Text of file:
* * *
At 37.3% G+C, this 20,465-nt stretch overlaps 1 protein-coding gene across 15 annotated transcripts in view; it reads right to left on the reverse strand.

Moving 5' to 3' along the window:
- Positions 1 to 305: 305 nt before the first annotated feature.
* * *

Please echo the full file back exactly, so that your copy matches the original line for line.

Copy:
At 37.3% G+C, this 20,465-nt stretch overlaps 1 protein-coding gene across 15 annotated transcripts in view; it reads right to left on the reverse strand.

Moving 5' to 3' along the window:
- Positions 1 to 305: 305 nt before the first annotated feature.